He was also found guilty of commanding a "terrorist organisation", a reference to Palestinian resistance attacks against Israeli occupation.
 
The court, however, acquitted Barghuthi on charges relating to 33 attacks, saying there was no evidence proving his involvement.
 
Barghuthi has all along rejected Israel’s right to try him, arguing that Israel is an occupying power and the Palestinians are victims of an immoral military occupation that dehumanizes and denies them basic human rights, including the right to life.
 
He reportedly told the judges "this trial is as illegal and immoral as your occupation of my country is illegal and immoral. Instead of trying me, you should try your soldiers and officers who slaughtered scores of innocent children and women in Rafah yesterday".
 
On Wednesday, Israeli forces killed nearly two dozen Palestinians, many of them women and children, in Rafah when an attack helicopter fired two missiles at a peaceful demonstration protesting against Israel’s week-long rampage in southern Gaza.
 
Stigma
 
The Palestinian Authority has strongly denounced the conviction of Barghuthi, calling it "illegal, immoral and unjust".
 
"Marwan Barghuthi is a fighter for freedom and justice and true peace. What really needs to be on trial is this criminal Israeli occupation," said Palestinian Minister of Labour Ghassan al-Khatib.
 
Al-Khatib said the PA would try to mobilise international human rights organisations to pressure the Israeli government to "put an end to this mockery".
 

"I am against killing innocent people. But I am proud of the resistance against the Israeli occupation. To die is better than living under occupation"

Marwan Barghuthi,
imprisoned Fatah leader

Like many other observers, al-Khatib said that trial of Barghuthi - in both legal and human dimensions - would enhance the Palestinian lawmaker’s popularity in the Palestinian street.
 
"In Palestine, a leader’s popularity is almost solely dependant on the extent to which he is involved in the national resistance to the occupation. And I can say that Marwan is an icon in this regard."
 
Hefty sentence
 
Arab Knesset member Ahmad Tibi, who attended the court session, said he expected a "hefty sentence" to be handed to Barghuthi.
 
"This trial epitomises the Israeli occupation and persecution of the Palestinians. It is an illegal and immoral trial from the beginning to the end. Marwan Barghuthi and his tormented people ought to try this diabolic occupation regime, not the other way around."
 
Calling the trial "farcical" and "theatrical", Tibi accused Israel of turning logic upside down.
 
"In the normal order of things, the court should try those child killers in Rafah instead of hounding a victim of the Israeli occupation. However, we are talking about a justice system with a name but without substance. It is the justice of the occupation."
 
Symbol
 
Barghuthi’s extended trial has already made him so much of a symbol of the ongoing Palestinian Intifada that many Palestinians have begun to compare him to Nelson Mandela, the former President of South Africa and historical leader of the African National Council.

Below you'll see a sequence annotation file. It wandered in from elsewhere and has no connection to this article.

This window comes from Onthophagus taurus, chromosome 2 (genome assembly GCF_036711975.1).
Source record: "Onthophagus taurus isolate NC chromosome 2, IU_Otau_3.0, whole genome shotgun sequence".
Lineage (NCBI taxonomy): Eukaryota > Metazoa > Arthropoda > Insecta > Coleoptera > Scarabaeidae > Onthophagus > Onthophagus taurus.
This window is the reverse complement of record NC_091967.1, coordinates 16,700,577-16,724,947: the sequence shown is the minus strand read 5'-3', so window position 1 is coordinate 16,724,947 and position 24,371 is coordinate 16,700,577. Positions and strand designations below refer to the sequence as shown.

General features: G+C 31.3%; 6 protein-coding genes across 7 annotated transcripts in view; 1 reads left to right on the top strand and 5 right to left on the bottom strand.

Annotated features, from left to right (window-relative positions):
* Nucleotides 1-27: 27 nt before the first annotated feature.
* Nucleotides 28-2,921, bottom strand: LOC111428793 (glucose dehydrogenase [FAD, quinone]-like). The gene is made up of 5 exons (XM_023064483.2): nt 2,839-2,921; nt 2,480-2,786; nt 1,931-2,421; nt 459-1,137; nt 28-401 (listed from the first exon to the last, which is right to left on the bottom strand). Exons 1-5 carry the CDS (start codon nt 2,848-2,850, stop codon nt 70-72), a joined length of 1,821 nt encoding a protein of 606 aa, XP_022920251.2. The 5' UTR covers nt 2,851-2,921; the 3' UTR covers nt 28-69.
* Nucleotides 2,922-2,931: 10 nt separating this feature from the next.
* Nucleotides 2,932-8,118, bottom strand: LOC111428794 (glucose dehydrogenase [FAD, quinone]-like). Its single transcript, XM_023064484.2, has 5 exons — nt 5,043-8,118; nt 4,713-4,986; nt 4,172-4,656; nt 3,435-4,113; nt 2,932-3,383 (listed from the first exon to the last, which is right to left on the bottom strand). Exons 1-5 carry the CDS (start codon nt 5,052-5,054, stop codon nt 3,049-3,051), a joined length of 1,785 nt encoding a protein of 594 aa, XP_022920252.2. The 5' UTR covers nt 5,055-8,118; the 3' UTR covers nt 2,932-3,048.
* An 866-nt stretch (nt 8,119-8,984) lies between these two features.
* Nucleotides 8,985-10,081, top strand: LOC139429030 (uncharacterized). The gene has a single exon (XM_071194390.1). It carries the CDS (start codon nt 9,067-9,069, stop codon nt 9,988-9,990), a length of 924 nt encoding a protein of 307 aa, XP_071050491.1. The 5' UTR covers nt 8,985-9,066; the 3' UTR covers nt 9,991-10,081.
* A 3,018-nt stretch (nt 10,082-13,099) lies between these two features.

"As a political prisoner, his popularity has surged more than ever before to the level of a Nelson Mandela," said Fatah lawmaker Qaddura Faris told reporters outside the courthouse.
 

Israeli occupation soldiers who
killed these civilians not on trial

Tibi agreed. "I am convinced that Marwan will re-emerge stronger, I would say much stronger. This trial, unjust as it is, will be a crown of dignity and patriotism on his forehead."
 
However, for Atif Udwan, Professor of Political Science at the Islamic University of Gaza, the road to succeed Arafat will not be paved with flowers for Barghuthi.
 
"There is no doubt that his popularity will rise considerably. But this is not the same as saying that he will be elected to succeed Yasir Arafat any time soon," Udwan told Aljazeera.net.
 
Waiting for freedom

He argued that as long as Sharon and the Likud continued to "call the shots" in Israel, it was greatly unlikely that Barghuthi would see the light soon.
 
"I don’t expect that he would be a free man for several or even many years to come."
 
Asked if he expected that Israel might be forced to free him in the context of a prisoners’ swap deal, or under American and European pressure, Udwan recognized the possibility.
 
However, he pointed out that it was likely that Barghuthi would lose much of his popularity if his freedom was to be obtained through an American intervention.
 
"If the Americans pressure Israel to release him, then many Palestinians would begin to raise doubts and draw question marks about him."
 
Barghuthi, 43, repeatedly condemned attacks on civilians, Israelis and Palestinians alike.
 
Last year, during a court hearing, he reportedly told Israeli prosecutors that resistance was not terror but rather a personal, human and national duty upon the oppressed.
 
"I am against killing innocent people. But I am proud of the resistance against the Israeli occupation. To die is better than living under occupation."